Guitar chords in key of C are among the first things a beginner guitarist will learn, being easy to finger and sounding great. Additionally, these chords serve as an entryway into learning music theory concepts such as scales, intervals and triads.
A C chord consists of the notes C, E and G. For added variety, additional key notes may also be added; as long as their sound remains pleasant to listen to.
As long as you know the CAGED major chord shapes, learning triads should be straightforward. Root notes of each shape make it easy to locate it on the fretboard, and their shapes can easily move up or down depending on which string groupings they belong to.
Triads consist of three intervals spaced apart between root note, third note and fifth note – root, third and fifth notes are separated by three intervals – making them easy to use and useful as replacements for full chords. Furthermore, dropping the middle note up an octave can create diminished chords – also known as ninth chords – that enable you to form any number of chords quickly with simple shapes. Triads can also add chord voicings into songs.
A chord is composed of multiple notes played simultaneously that work in unison to produce sound. For instance, in C major chord is formed using notes 1, 3, and 5. Any key can create its own chord by selecting any three notes that contain only natural (no sharps or flats) tones; chords made up of any key can contain any number of them!
To master basic chord progressions, begin strumming each note for four counts before moving on. Practice doing this until you can replicate this pattern without errors; to further your learning and develop your style further, try including rhythm in your strumming for increased timekeeping and style development. When ready, move onto more advanced progressions.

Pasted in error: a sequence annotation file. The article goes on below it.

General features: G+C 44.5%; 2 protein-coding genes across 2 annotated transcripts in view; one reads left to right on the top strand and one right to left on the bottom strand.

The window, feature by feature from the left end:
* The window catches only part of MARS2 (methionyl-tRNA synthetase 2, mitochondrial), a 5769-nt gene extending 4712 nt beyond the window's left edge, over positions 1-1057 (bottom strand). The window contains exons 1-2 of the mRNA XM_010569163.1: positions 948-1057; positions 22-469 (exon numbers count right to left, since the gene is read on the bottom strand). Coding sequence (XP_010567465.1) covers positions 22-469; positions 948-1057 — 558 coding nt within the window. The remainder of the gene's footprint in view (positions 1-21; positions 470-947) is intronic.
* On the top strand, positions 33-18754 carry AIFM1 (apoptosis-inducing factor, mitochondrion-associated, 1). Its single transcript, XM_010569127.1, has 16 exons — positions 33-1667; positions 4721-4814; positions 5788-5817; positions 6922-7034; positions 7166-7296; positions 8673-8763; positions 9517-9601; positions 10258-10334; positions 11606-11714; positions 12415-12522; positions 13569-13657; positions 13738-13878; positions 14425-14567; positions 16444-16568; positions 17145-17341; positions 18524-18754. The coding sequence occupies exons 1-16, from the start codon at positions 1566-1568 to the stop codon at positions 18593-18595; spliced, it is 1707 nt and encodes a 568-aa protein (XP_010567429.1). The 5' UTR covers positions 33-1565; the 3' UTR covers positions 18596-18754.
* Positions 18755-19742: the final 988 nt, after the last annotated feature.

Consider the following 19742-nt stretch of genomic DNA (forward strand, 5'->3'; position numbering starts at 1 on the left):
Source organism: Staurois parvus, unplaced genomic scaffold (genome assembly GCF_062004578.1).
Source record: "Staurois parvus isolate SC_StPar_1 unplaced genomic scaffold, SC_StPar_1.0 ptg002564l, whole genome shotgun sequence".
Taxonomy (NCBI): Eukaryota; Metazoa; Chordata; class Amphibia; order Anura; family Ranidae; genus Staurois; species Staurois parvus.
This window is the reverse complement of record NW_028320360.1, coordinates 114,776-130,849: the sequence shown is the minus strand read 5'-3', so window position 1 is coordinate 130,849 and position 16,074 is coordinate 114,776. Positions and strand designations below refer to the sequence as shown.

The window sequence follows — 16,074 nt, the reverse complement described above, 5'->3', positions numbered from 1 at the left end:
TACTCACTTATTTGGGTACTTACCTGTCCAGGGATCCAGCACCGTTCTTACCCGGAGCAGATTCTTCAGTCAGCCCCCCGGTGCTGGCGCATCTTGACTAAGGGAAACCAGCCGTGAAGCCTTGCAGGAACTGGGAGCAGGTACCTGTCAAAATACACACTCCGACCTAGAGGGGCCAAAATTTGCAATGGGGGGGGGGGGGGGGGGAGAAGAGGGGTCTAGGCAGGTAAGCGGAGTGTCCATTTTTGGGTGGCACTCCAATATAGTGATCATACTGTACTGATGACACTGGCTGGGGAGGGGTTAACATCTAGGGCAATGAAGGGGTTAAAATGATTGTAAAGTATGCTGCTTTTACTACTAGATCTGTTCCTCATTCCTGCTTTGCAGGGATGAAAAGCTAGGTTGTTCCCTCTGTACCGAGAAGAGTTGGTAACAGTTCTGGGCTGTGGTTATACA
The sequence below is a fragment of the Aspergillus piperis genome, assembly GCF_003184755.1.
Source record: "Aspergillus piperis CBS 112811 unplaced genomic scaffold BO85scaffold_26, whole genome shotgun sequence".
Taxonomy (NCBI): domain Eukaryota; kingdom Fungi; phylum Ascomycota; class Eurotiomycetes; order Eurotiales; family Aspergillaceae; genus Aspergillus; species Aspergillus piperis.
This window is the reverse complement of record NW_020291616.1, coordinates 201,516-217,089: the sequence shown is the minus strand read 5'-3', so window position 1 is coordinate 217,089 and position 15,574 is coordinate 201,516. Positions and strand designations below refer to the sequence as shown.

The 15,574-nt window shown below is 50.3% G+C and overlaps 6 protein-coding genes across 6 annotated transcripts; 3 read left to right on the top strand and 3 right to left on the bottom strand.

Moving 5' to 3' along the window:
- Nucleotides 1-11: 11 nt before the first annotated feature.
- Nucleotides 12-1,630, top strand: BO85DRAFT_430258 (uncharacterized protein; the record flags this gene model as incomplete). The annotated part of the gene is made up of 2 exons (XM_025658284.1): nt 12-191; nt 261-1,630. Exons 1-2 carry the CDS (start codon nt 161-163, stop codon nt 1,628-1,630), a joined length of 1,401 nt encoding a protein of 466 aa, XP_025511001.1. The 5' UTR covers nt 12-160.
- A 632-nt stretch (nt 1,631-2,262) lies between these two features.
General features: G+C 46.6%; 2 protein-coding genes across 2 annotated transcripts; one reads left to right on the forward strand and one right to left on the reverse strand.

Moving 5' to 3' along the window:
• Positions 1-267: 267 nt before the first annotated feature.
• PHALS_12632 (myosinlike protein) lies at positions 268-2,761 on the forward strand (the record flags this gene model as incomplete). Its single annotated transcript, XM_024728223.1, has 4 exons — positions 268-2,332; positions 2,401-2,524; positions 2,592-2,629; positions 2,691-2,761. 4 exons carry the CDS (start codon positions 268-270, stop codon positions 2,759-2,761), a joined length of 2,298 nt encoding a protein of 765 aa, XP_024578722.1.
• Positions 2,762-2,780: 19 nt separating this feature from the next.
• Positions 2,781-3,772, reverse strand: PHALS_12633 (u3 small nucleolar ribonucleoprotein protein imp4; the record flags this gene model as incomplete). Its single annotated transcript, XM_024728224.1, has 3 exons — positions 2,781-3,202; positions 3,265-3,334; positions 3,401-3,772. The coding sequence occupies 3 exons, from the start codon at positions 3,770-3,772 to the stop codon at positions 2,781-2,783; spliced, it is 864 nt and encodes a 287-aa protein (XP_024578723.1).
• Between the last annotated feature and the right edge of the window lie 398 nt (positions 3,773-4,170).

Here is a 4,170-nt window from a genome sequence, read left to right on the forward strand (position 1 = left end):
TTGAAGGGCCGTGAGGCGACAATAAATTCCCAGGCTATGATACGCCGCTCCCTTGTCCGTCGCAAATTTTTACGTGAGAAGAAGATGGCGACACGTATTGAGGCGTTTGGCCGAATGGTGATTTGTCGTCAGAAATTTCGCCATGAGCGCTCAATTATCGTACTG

These chords have a melancholy sound, making them popular choices in darker songs. Additionally, they’re easy to finger on the fretboard allowing you to focus more on rhythm and melody of each tune.
C minor is the starting minor chord in this key and can be played either openly or as a barred shape at either of the third or eighth frets, usually accompanying F minor or G minor 7 in its progression.
This chord is in first inversion, meaning its third note lies on the bottom. To create fuller sounds, inversions of this chord often involve inverting with its fifth sound on top; similarly, its G minor equivalent has its fifth on top – making it a diminished chord.
The dominant guitar chord is an indispensable tool in music of all genres and types, from classical orchestral works like Mozart symphonies to Top 40 pop. From Mozart symphonies to Top 40 pop, you can hear this chord everywhere from Mozart symphonies to Top 40 pop. Its tonic note forms its core, while its leading tone often leads to either another degree in the scale.
At times, dominant chords can be resolved into triads to give their progression an appealing sense of closure – Hank Williams used this chord progression on his hit “Hey Good Lookin'”. However, adding additional chords can add further drama – dominance seventh chord can be extended into ninth, eleventh and thirteenth chords with additional intervals above root notes for added drama.
Scale is the set of notes that form a key, and all chords in that key will contain at least one note from its scale as their point of origin. For example, starting on C will result in C major, C minor and D major chords being used – these chords (triads).
Chord progression refers to the series of chords produced when chords are harmonized in that key. Musicians typically don’t limit themselves to using only chords from within their key; rather, they often add notes from outside to create different sounding chords.
Understanding the differences between chords requires knowledge of intervals (the distance between two notes – for instance between C and E would be considered a major third) as this topic is covered in our article on Intervals.